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The COVID-19 Class: One senior's pursuit for a well-rounded education

About the feature 

The “COVID-19 Class” is a mini-series documenting the experiences of three members of the Class of 2024 from the College of Agriculture. Though they were presented with a distinct set of challenges as they began their collegiate careers, these students found community, excelled in their studies, and became leaders. Learn about the obstacles they faced, the growth they have seen in themselves, some of their favorite memories along the way, and what's next for them.

Melanie Hasler, senior majoring in agricultural communication

Melanie Hasler in Peru on a study abroad tripGrowing up on an equestrian farm in southern Indiana, agriculture has always been a big part of Senior agricultural communication major Melanie Hasler’s life. She credits her experiences on the farm and competing in rodeos for giving her the leadership and communication skills that she wanted to grow with her degree. With a study plan in place and an excitement to make memories, she looked forward to the fall of 2020.

"My whole family bleeds black and gold. My Grandpa Don was my family's first generation to go to Purdue. So we have all been destined to follow in his footsteps. Heading to Purdue, specifically to the College of Agriculture, felt like home. It was a dream come true to receive all the scholarships that made it possible."

With just months left of high school, the start of the COVID-19 pandemic changed everything. For Hasler and her family, life continued relatively normally on their rural farm, which was a safe haven for months. Coming from a small town, she wondered and worried about how college would look for her.

"The transition from going to living in my little farm bubble onto a campus with over 50,000 people was tough," Hasler said.

Hasler had several friends and family members already on campus, which gave her some comfort. But the safety regulations made it challenging to get involved and expand her community in the way she had hoped. Hasler recalls stories her mom would share about her time on campus and making friends by simply hanging out in the residence halls, opportunities that did not exist for Hasler at the start of her collegiate career.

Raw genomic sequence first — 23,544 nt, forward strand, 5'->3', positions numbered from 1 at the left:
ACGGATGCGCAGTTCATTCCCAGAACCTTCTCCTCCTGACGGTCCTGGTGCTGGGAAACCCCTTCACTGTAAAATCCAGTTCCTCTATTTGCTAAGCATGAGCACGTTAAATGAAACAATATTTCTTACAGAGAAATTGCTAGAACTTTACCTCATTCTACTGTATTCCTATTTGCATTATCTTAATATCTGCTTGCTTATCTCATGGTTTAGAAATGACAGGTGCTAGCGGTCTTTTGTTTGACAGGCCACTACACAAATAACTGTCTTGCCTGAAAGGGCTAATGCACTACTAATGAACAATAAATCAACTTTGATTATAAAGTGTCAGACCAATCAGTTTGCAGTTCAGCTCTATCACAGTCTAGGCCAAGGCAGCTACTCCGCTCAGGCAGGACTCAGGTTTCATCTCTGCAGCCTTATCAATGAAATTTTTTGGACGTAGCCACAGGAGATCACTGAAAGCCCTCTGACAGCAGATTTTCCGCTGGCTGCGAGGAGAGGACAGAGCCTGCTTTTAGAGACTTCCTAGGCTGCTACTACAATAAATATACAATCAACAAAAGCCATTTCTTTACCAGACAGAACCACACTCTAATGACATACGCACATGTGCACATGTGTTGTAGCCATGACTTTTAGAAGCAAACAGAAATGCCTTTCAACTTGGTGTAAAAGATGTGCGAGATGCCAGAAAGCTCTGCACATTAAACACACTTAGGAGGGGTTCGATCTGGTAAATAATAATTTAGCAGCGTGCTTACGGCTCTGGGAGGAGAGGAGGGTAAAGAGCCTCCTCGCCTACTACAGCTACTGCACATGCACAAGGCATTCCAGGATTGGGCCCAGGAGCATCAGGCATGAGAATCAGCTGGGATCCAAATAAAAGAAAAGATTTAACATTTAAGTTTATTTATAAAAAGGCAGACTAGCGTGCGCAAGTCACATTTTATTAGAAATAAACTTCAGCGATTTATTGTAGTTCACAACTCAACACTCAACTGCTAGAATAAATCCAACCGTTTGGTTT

"We all wanted to be safe, so it made sense to have the protocols in place. But it was everything from going to class and having two seats between you to wearing a mask everywhere you went. Everybody was shut off because we were all so nervous."

Hasler also remembers having to adapt to a different learning style.

"Most of my classes were virtual, so I would sit on Zoom all day for my lectures, and then turn around and sit on my computer to work. Most days, I would spend over eight hours staring at a screen.”

Hasler and her peers, supported by their professors, used tools like "GroupMe" to communicate and get to know each other better. One bonus of this learning style was that she discovered she enjoys a hybrid work style and is hopeful to continue that in her professional career.

Restrictions began to ease, and as her freshman year ended, Hasler started to look forward to what would be next. "I was so eager to be around people. When sophomore year hit, I signed up for everything. I took the opportunity to jump in and get involved."

Hasler grew up being taught by her mom that a well-rounded education happened in the classroom and beyond.

"There are many important parts to an education, but coming to college, I wanted to take opportunities to grow personally and professionally."

Hasler rushed cooperatives and was selected to be a part of the Glenwood Cooperative. She has lived there for the past three years. Hasler also looked for organizations that mirrored her passion for agriculture. She became a member of the Agricultural Communicators of Tomorrow at Purdue. She also served as an officer and member of the Purdue Agricultural Council, the Purdue Collegiate Farm Bureau, ASEC Department Ambassador and Agriculture Future of America. These experiences provided a strong community, helped her strengthen her leadership skill, and deepen her understanding of agricultural communications.

When there was an opportunity for a spring break study abroad trip, she followed what she had learned from the pandemic, the importance of saying “yes.”  "I was able to study abroad in Peru with Dr. Mark Russell. It was such an incredible experience. "

Along with involvement in organizations off and on campus, Hasler had the opportunity for hands-on learning experiences through internships. She interned for the Indiana State Department of Agriculture's communications team as well as for BASF in Raleigh, North Carolina, on their communications team.

Hasler plans to work in agricultural marketing in the Midwest to utilize the skills she has gained in and outside of the classroom at Purdue. She has also started a podcast called "The Farmer's Daughter." She interviews generational women who grew up on farms. Her goal is to dispel some of the preconceived notions people have of women who grew up on farms, and to share their valuable stories.

There are many lessons from her four years at Purdue that Hassler will carry with her. 

Hasler sits in cap and gown on steps of Hovde Hall
"In just a few short days, I will receive a piece of paper awarding me a degree from my dream college, and for that, I am thankful. My time at Purdue has been all I could have wished for and more. Not only have I grown as a communicator, but I have grown leaps and bounds as a person. Looking back, even the stressors of starting school during a pandemic have made me who I am today. I will forever be grateful for my time at Purdue and who it has helped me become."

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